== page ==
The Ragnarok stacks up well against the Madcat and is the only acceptable substitute. It has more armor (+893) and drops more salvage (+400). Its gauss riffles have a slight advantage over the ppcs (see my writings on ppcs below).

If you are the host, there is no excuse. Play a Ragnarok. This monster is unstoppable without lag. However, unless you are hosting the shield is unreliable. In non-hosting situations, I would chose target jamming over the shield because of the unpredictability of lag. Target jamming is particularly effective in hit and run tactics. It allows the player to use target jamming, come out from behind cover, launch a volley of PPCs and javelins at the enemy, and then retreat to cover before the enemy is able to retaliate.

Another drawback that the Ragnarok has is its height. This prevents it from using the cover offered by the riverbank making it easy to hit and therefore an attractive mech to target. The Ragnarok’s size coupled with its lack of speed (20), the Madcat a slight advantage on this stage, but you will not go wrong by choosing a Ragnarok.

What it basically boils down to is the choice of either the Madcat or Ragnarok.

Spawn:

Now that we have decided which mechs to use, the next decision to be made is spawn color. While victory is not assured by the choice of spawn location some spawn locations do offer a decided advantage over others.

Yellow is not a good choice of spawn as it is in a flat open area with no cover and is too close to green’s safe point (see the location marked #3 on the map). This leaves yellow exposed and in danger as soon as they respawn.

Red suffers from the same faults as yellow. While it does have a nearby safe point (see the location designated by the #2 on the map above), the players spawn out in the open. Red is also very susceptible to being pinned in their spawn if the opponent manages to hold point #1.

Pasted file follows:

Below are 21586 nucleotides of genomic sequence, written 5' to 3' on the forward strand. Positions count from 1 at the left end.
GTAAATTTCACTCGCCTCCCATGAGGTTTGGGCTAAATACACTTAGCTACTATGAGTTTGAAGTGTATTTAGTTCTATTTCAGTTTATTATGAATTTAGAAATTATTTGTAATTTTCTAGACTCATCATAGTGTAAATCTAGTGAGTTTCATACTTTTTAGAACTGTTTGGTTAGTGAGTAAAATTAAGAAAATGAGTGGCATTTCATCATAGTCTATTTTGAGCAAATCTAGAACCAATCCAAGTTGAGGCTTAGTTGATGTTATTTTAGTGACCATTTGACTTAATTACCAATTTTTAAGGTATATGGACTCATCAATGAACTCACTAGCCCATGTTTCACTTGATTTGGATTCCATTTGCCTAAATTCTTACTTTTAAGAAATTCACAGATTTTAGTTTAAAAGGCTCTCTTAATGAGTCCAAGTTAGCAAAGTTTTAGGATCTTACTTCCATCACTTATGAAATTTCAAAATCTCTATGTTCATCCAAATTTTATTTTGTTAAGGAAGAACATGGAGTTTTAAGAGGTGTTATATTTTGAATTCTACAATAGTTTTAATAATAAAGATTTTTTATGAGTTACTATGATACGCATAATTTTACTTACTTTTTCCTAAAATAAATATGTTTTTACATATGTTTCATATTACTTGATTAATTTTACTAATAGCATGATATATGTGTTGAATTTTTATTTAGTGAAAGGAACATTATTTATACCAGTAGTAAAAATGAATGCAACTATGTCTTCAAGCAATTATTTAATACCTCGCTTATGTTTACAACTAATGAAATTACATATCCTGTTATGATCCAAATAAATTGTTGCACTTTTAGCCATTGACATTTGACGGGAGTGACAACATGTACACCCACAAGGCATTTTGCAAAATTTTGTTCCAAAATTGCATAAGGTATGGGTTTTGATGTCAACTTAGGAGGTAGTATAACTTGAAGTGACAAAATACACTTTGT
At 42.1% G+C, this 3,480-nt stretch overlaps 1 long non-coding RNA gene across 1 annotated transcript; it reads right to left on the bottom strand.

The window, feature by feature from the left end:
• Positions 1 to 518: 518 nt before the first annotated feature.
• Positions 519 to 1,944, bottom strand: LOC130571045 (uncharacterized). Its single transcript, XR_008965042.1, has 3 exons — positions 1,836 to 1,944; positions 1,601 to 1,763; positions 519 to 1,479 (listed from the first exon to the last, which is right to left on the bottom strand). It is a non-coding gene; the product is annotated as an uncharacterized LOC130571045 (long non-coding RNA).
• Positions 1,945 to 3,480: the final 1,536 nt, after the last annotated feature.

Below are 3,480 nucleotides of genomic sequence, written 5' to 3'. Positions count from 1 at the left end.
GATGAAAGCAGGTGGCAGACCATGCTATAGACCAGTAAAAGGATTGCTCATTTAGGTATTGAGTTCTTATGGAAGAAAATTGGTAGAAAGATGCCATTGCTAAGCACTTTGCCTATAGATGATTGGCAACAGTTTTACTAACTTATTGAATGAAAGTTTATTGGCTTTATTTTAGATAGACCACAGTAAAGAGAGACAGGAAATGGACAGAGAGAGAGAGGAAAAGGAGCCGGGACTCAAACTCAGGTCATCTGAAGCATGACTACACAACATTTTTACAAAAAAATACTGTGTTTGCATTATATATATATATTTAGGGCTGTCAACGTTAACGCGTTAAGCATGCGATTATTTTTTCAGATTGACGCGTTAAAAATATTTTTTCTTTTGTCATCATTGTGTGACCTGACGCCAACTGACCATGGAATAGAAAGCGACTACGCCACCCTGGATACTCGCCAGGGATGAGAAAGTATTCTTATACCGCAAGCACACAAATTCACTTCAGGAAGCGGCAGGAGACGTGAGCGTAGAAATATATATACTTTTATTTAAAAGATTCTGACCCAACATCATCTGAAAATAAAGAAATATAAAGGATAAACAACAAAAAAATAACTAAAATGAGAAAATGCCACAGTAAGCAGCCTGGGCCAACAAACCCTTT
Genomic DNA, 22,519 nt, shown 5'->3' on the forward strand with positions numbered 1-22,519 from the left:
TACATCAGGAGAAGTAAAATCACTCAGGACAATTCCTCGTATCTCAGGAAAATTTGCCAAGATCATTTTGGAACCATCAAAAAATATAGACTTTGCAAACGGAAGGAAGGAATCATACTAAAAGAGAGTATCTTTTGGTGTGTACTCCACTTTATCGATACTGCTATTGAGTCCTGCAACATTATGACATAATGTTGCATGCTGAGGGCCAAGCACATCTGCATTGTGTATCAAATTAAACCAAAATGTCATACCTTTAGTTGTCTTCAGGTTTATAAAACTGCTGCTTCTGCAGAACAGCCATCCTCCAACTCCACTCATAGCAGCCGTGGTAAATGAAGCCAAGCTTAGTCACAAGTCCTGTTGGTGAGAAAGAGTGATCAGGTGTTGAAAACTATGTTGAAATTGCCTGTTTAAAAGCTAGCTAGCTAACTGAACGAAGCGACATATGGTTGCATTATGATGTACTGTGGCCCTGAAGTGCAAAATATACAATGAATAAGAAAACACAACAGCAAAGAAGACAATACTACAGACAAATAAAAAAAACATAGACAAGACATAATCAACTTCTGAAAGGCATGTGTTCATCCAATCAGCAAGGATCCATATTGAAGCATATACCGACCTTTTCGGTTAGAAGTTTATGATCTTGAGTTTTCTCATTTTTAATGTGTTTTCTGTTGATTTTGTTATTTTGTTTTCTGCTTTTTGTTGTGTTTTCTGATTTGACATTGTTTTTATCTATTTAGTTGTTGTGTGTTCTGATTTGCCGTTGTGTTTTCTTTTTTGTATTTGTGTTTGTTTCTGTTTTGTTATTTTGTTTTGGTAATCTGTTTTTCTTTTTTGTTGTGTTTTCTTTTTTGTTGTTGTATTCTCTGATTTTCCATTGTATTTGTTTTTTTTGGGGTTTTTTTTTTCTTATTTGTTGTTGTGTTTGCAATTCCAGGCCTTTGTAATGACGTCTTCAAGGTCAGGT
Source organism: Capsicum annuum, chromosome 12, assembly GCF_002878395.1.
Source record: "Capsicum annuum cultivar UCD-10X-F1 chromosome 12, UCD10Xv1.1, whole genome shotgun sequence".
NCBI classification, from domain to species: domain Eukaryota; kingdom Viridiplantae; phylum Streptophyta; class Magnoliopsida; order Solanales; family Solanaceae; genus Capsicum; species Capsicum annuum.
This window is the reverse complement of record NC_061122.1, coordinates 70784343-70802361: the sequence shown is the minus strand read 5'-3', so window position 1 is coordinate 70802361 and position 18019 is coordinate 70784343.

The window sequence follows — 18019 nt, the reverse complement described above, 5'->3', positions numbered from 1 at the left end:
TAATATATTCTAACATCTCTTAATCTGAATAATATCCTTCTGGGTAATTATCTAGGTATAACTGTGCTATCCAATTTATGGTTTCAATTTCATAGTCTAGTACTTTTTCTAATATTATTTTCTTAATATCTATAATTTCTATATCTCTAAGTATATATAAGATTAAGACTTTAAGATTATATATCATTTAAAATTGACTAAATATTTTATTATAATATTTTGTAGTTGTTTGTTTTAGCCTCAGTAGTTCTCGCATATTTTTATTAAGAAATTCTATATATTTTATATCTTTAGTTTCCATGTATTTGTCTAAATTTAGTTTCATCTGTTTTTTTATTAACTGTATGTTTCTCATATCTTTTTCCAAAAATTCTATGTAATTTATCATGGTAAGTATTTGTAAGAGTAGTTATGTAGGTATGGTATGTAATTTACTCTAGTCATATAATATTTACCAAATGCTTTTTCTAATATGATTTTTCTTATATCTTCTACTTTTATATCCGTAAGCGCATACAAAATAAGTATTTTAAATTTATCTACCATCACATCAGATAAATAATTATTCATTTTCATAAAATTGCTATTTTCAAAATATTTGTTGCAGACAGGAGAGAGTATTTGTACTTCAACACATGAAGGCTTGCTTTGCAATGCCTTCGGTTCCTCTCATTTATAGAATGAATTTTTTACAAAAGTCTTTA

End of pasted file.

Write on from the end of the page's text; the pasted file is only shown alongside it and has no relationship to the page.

The popular belief is that blue spawn holds the greatest advantage on this map. A strong case can be made for blue because of the wide range of mobility it affords, its proximity to cover offered by the river, and the control of yellow spawn’s salvage. These advantages may appear to be strong on paper, but the inferiority of blue’s safe point (#4 on the map) to green’s safe point (#3) counterbalances these benefits. The only real hope for blue is to control red spawn and attack green from safe point #5. This allows them to pincer green and to expose green to multiple lines of fire.

The strength of green lies in the near full proof safety of its safe point (#3 on the map) and its proximity to red’s safe point (#2). If green manages to hold point #2 it will have three lines of attack on blue’s attackers. The respective blue and green lines represent the paths that attacking mechs must move in to attack an opponent’s safe point. In order to attack green’s safe point blue opens itself to attack from safe points 1, 2 and 3, while green’s attackers are only open to blue defender’s counter attacks in safe point #4. Now you throw in the salvage on point #1 and you can see how formidable green spawn is.

If given the choice take green spawn over blue.

The game: